Early Reports Show Deep and Immediate Effects of COVID-19 on Small Business

By Elisabeth Newcomb, Regulatory Economist

The economic effects of COVID-19 have been historic, though effects on small businesses are yet to be reflected in traditional public small business data sources. Small business economic data is typically published by federal statistical agencies with a lag of months or years. In the meantime, the Office of Advocacy is monitoring current small business research and economic impacts through available employment data and novel high-frequency data sources.

The earliest economic shocks of the COVID-19 pandemic were dramatic, and small businesses were among those first affected. A new fact sheet from Advocacy shows a 27.5 percent decline year over year in business applications for Employer Identification Numbers  in the five weeks following March 13. The fact sheet also shows a surge in unemployment insurance claims over the same period. A study from the Federal Reserve Board found that the leisure and hospitality sector experienced a decrease of over 30 percent in paid employment,[1] and that firms of all sizes had substantial reductions in paid employment.[2] Using small business hourly time card data, researchers from the University of Chicago found that 40 percent of the firms in their data had zero recorded hours of work by the end of March.[3] The largest declines in hours were in the beauty and personal care sector and the leisure and entertainment sector.

Though Advocacy documented positive economic conditions for small businesses prior to the pandemic, several studies indicate that small businesses are highly vulnerable to the economic shock of COVID-19. Researchers at the National Bureau of Economic Research found that about three-quarters of the small businesses they surveyed only have enough cash to cover two months of operations at most.[4] Before the arrival of COVID-19, the Federal Reserve Bank of New York found that only one in five financially healthy small businesses could weather a two-month revenue loss and continue regular operations.[5] A 2016 study by J.P. Morgan Chase Institute analyzed business accounts and found that half of small businesses have only enough cash to cover one month of outflows at most.[6]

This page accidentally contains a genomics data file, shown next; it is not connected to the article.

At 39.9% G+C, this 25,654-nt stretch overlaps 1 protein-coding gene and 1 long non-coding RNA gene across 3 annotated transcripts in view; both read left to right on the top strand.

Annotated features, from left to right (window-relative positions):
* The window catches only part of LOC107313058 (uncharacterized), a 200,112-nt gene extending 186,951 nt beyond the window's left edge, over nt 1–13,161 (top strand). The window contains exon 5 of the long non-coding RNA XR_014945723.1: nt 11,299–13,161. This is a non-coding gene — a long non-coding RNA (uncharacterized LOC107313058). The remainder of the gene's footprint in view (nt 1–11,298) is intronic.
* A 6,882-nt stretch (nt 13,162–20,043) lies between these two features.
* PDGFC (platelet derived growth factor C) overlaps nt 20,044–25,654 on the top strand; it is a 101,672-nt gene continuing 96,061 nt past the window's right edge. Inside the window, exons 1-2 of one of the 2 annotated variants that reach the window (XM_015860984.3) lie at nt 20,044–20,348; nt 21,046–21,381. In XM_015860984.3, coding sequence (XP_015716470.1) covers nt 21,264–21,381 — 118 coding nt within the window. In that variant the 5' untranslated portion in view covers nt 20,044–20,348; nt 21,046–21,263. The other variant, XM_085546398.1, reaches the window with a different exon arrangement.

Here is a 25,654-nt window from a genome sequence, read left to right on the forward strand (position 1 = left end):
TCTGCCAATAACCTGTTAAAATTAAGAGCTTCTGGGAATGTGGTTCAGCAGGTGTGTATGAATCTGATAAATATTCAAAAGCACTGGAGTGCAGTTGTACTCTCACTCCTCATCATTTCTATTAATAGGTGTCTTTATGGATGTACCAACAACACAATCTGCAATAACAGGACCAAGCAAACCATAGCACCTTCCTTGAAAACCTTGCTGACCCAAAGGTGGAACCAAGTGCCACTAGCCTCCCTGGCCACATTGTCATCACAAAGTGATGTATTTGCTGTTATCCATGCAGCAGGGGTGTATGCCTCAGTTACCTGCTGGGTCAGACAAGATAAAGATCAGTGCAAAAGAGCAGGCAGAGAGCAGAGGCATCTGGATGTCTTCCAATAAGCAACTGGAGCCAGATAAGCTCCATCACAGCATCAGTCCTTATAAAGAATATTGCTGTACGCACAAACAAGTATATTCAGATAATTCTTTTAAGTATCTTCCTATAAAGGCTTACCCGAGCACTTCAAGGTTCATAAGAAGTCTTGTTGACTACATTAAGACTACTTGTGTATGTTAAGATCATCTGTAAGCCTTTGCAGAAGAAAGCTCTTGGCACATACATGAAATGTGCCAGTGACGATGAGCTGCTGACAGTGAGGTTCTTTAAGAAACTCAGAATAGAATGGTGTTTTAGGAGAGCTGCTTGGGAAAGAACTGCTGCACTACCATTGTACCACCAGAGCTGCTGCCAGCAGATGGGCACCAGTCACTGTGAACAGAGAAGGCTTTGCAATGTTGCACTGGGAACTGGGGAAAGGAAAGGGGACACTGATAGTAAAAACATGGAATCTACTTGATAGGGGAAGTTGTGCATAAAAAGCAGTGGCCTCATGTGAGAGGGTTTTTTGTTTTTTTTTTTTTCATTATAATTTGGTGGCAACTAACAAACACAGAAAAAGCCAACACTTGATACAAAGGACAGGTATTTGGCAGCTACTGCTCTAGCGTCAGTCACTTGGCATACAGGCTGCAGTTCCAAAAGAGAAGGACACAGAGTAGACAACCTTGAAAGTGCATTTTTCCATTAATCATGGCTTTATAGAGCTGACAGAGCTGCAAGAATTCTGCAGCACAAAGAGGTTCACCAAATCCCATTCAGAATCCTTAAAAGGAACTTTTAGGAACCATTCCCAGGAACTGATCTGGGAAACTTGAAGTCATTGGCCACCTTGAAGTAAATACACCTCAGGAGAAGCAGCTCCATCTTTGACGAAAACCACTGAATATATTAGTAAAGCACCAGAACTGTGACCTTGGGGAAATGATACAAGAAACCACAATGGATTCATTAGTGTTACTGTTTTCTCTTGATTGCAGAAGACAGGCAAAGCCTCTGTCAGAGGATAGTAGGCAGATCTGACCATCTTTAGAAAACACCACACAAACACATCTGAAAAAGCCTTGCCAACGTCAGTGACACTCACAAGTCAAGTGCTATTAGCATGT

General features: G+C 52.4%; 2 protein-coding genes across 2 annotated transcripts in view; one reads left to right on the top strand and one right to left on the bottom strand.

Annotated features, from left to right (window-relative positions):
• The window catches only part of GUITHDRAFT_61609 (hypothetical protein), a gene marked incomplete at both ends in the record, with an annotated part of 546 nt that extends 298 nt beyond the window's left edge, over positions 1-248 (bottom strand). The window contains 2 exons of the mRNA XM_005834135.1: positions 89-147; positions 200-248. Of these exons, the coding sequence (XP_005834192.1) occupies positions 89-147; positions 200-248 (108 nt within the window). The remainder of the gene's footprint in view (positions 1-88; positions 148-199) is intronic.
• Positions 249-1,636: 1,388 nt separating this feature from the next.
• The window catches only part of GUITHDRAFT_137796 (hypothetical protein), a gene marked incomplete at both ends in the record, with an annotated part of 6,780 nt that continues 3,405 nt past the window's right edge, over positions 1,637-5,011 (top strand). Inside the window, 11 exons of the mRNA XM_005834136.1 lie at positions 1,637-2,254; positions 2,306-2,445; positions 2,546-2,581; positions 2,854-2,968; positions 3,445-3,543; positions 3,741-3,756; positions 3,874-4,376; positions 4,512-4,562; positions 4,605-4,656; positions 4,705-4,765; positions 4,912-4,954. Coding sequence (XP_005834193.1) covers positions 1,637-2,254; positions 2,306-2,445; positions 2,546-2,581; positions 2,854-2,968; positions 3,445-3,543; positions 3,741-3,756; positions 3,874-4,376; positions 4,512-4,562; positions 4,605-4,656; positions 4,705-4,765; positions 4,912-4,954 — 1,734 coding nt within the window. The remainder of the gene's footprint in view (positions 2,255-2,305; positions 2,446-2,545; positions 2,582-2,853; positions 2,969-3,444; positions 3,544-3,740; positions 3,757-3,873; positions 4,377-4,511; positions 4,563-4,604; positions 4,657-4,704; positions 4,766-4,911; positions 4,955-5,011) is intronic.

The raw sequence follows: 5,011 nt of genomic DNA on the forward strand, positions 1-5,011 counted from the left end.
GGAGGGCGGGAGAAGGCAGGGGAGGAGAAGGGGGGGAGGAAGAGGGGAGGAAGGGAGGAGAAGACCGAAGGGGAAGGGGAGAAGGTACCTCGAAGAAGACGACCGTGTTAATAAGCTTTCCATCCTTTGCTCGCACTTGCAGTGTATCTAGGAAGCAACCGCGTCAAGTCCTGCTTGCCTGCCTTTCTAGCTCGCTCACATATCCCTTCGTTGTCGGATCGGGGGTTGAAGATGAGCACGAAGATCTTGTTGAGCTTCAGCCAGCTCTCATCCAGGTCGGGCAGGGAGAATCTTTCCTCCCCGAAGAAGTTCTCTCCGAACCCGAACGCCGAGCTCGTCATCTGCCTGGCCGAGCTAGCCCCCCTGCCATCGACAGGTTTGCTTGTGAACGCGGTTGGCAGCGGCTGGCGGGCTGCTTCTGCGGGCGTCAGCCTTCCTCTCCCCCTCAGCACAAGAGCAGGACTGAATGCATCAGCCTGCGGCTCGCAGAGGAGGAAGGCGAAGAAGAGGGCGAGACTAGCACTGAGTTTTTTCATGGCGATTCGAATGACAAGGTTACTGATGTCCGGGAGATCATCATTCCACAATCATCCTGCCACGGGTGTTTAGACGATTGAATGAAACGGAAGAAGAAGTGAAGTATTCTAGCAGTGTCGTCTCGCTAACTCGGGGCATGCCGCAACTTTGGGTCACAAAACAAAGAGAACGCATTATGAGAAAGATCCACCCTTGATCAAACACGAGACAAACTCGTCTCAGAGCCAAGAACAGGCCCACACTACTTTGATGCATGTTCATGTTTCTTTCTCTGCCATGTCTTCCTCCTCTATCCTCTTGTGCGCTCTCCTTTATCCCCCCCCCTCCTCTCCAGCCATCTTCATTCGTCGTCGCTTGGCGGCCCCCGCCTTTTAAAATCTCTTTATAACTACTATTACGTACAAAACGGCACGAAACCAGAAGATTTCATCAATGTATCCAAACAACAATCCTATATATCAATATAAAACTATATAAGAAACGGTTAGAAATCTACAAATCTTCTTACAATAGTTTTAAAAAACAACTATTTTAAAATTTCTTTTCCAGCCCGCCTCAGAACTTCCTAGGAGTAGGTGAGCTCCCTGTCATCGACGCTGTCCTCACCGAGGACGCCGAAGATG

Gaps in small business data, including real time data on business closures and average monthly business expenses, make it difficult to see the path ahead for small businesses. However, more economic researchers are now focusing their energies on small business as an important barometer of the health of the economy. Government and non-government institutions are fielding surveys on small business impacts that will yield more timely data, including a new weekly survey by the Census Bureau. Through this crisis, Advocacy continues to track and provide insights into the challenges of small businesses.

[1] Paid employment includes both permanent and temporary layoffs.

[2] Tomaz Cajner, Leland Crane, Ryan Decker, Adrian Hamins-Puertolas, and Christopher Kurz. “Tracking Labor Market Developments during the COVID-19 Pandemic: A Preliminary Assessment.” Finance and Economics Discussion Series 2020-30. April 15, 2020.  

[3] Alexander Bartik, Marianne Bertrand, Feng Lin, Jesse Rothstein, and Matt Unrath. “Labor Market Impacts of COVID-19 on Businesses: Update with Homebase Data Through April 8.” Mimeo. 2020.

[4] Alexander Bartik, Marianne Bertrand, Zoe Cullen, Edward Glaeser, Michael Luca, and Christopher Stanton. “How Are Small Businesses Adjusting to COVID-19? Early Evidence From a Survey.” NBER Working Paper No. 26989, April 2020.

[5] Federal Reserve Bank of New York. “Can Small Firms Weather the Economic Effects of COVID-19?” April 2020.

[6] Farrell, Diana and Chris Wheat. “Cash is King: Flows, Balances, and Buffer Days.” J.P. Morgan Chase & Co. Institute, September 2016.

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